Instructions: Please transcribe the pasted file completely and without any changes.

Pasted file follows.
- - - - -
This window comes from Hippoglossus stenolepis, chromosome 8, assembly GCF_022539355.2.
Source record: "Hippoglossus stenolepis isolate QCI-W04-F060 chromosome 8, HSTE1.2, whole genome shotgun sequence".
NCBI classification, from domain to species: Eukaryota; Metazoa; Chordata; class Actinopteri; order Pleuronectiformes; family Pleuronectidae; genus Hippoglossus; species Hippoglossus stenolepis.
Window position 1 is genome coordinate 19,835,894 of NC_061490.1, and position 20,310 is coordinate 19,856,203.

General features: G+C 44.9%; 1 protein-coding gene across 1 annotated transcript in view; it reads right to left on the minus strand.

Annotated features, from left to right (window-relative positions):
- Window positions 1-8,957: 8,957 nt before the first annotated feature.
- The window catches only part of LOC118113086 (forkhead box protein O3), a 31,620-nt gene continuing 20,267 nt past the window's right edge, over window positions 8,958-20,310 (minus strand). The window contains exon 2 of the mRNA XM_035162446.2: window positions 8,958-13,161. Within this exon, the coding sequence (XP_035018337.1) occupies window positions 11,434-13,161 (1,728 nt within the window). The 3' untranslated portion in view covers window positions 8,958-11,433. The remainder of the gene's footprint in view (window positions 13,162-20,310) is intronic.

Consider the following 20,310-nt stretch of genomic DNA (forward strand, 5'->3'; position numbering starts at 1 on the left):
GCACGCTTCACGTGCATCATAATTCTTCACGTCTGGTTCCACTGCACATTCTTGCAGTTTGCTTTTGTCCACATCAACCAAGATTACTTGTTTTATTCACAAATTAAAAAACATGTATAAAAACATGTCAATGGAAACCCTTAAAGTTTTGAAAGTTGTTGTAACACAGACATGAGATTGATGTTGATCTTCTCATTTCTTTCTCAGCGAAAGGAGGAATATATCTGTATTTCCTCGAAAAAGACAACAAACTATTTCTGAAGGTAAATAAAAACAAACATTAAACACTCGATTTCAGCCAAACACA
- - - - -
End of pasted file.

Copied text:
This window comes from Hippoglossus stenolepis, chromosome 8, assembly GCF_022539355.2.
Source record: "Hippoglossus stenolepis isolate QCI-W04-F060 chromosome 8, HSTE1.2, whole genome shotgun sequence".
NCBI classification, from domain to species: Eukaryota; Metazoa; Chordata; class Actinopteri; order Pleuronectiformes; family Pleuronectidae; genus Hippoglossus; species Hippoglossus stenolepis.
Window position 1 is genome coordinate 19,835,894 of NC_061490.1, and position 20,310 is coordinate 19,856,203.

General features: G+C 44.9%; 1 protein-coding gene across 1 annotated transcript in view; it reads right to left on the minus strand.

Annotated features, from left to right (window-relative positions):
- Window positions 1-8,957: 8,957 nt before the first annotated feature.
- The window catches only part of LOC118113086 (forkhead box protein O3), a 31,620-nt gene continuing 20,267 nt past the window's right edge, over window positions 8,958-20,310 (minus strand). The window contains exon 2 of the mRNA XM_035162446.2: window positions 8,958-13,161. Within this exon, the coding sequence (XP_035018337.1) occupies window positions 11,434-13,161 (1,728 nt within the window). The 3' untranslated portion in view covers window positions 8,958-11,433. The remainder of the gene's footprint in view (window positions 13,162-20,310) is intronic.

Consider the following 20,310-nt stretch of genomic DNA (forward strand, 5'->3'; position numbering starts at 1 on the left):
GCACGCTTCACGTGCATCATAATTCTTCACGTCTGGTTCCACTGCACATTCTTGCAGTTTGCTTTTGTCCACATCAACCAAGATTACTTGTTTTATTCACAAATTAAAAAACATGTATAAAAACATGTCAATGGAAACCCTTAAAGTTTTGAAAGTTGTTGTAACACAGACATGAGATTGATGTTGATCTTCTCATTTCTTTCTCAGCGAAAGGAGGAATATATCTGTATTTCCTCGAAAAAGACAACAAACTATTTCTGAAGGTAAATAAAAACAAACATTAAACACTCGATTTCAGCCAAACACA